Being afraid of blood and needles is pretty common, with about a 3%–4% prevalence in the general population. Blood is supposed to be in the body, so seeing it outside the body tells us that something is wrong. Meanwhile, needles hurt. So it’s natural that we would want to avoid seeing either one. Even the sight of fake injuries in movies can make us feel uneasy. So why is this a problem if it’s something so understandably innate? Because if you’re going to be a doctor, you will be seeing a lot of them.
Although, let’s make this clear: I am still afraid of needles. Even as I graduate and study for my licensure exams, I still feel myself panicking whenever I get a booster shot. But that has never stopped me from doing what I needed for the good of my patients. It may seem trivial for people who don’t have these kinds of fears, but for people like us, it is a big deal. It’s like what they say: “fears kill dreams more than failure does,” and that saying holds true for even the smallest of fears.
What is Hemophobia or Trypanophobia?
Hemophobia is the fear of blood and trypanophobia is the fear of needles in a medical setting. Both of these can be part of what the DSM calls blood-injection-injury phobia (BII).
As mentioned, it’s normal to be afraid of these things, but the key word here is ‘phobia’. Phobias are irrational fears. This irrationality is coupled with the severity of the fears wherein it affects your ability to go on with your daily life. This is even more of a problem when it stops you from doing the things you want to do, like going to medical school.
So how would you know if you have a phobia? It’s when the sight, smell, or even thought of blood causes physical symptoms like increased heart rate, sweating, breathing rate, nausea, shaking, and sometimes even full blown panic attacks along with other physical symptoms. What makes BII special compared to other phobias is that instead of activating your fight or flight response, it can decrease your heart rate and blood pressure.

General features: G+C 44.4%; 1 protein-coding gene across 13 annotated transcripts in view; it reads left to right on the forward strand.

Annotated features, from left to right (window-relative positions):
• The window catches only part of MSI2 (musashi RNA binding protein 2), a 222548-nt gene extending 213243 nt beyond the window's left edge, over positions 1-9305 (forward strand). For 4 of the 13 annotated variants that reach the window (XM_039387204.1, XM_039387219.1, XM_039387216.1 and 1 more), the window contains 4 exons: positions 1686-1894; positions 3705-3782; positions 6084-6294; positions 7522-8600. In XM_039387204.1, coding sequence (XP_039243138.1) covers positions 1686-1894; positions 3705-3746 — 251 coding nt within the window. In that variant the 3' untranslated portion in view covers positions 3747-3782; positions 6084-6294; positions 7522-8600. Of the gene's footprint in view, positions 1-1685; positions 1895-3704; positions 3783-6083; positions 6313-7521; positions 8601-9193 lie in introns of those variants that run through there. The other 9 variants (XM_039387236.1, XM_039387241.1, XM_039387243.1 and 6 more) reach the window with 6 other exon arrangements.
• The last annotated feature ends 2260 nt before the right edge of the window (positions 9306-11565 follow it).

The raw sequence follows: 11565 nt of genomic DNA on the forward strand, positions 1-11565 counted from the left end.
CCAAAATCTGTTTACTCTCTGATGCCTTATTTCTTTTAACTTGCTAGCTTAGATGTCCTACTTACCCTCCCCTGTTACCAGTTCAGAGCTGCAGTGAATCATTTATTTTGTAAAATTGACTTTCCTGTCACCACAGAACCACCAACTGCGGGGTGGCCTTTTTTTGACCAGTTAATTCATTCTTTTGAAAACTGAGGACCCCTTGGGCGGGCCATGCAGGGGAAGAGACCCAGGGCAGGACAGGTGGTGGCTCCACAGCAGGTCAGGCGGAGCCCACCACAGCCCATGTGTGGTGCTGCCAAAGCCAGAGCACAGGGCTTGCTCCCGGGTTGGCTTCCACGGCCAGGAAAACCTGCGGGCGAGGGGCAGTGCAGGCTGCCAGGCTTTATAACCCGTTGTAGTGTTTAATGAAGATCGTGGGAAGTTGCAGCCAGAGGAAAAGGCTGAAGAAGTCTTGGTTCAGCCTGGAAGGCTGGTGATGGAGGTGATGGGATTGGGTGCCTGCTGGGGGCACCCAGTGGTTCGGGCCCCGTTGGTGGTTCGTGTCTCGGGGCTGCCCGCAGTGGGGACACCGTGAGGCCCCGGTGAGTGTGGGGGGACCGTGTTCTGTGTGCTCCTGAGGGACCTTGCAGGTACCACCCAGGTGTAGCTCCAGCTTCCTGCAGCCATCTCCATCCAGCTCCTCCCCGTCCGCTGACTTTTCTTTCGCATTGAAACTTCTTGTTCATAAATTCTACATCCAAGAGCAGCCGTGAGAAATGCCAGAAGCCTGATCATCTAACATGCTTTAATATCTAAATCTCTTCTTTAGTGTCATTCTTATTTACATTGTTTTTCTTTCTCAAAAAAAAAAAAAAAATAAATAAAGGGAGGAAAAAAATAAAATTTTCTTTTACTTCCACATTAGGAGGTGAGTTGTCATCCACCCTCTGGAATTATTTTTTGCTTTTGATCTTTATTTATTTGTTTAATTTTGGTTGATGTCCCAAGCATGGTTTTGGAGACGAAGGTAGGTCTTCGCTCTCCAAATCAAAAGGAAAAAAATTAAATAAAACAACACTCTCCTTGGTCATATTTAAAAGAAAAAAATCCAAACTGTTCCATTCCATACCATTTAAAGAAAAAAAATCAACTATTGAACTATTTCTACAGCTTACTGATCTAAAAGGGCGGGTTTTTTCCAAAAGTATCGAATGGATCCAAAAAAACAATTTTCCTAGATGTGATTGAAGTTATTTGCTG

Another sign that this is a serious problem is that you take extreme measures to avoid it. For example, you might be avoiding any and all outdoor activities, or even doing simple chores at home just to avoid injuring yourself. It may even come to a point when you would stop yourself from helping someone because blood or injuries are involved, and it would make sense that you would avoid the medical field in general. So you may be asking yourself…
Can I Still Go to Medical School if I’m Scared of Needles and Blood?
The answer: Yes. With the right support, mindset, and determination, you can still become a doctor despite your fears. It won’t be easy, for sure. There might be times when your fears stop you from doing your best as a student, or God forbid, treating a patient who needs help. Those are valid and understandable reasons to be hesitant about going to medical school.
In truth, most, if not all students, have something stopping them from going or staying in medical school. Be it phobias, low finances, or the lack of aptitude for learning medicine, there will always be something that will make you think twice. This isn’t to say that phobias are less important than these other problems. My point is that there will always be hurdles, even if you are the best medical student out there.
I always had a fear of needles. As someone with a low threshold for pain, I always avoided anything sharp and pointy. However, this was not something that I could avoid in medical school, even if the idea of simple vaccinations make me want to run for the hills. At times like those, I would remind myself that my dream of helping others as a doctor cries louder than the urge to run away. So, I found people to hold my hand through phlebotomies, IV insertions, and all kinds of injections. Sure, I would still feel afraid, but at least – by the end of it – I had learned something essential in treating my future patients. In time, I know I’ll get used to it.
How to Get Over a Fear of Blood or Needles
It’s not easy to overcome a phobia. You can’t simply be talked out of it with reason because these fears are irrational most of the time. Instead, there are some things you can do to make your experiences in medical school easier to get through.
#1 Know your triggers
People with BII don’t always know their specific triggers. For example, they may be fine with seeing fake blood in movies, but they may faint from a finger prick. So it’s important to try to think about what exactly scares you about medical procedures. Is it really the sight of blood? Is it the idea of cutting into a person during a surgery? Is it only triggered when it’s just you getting blood drawn?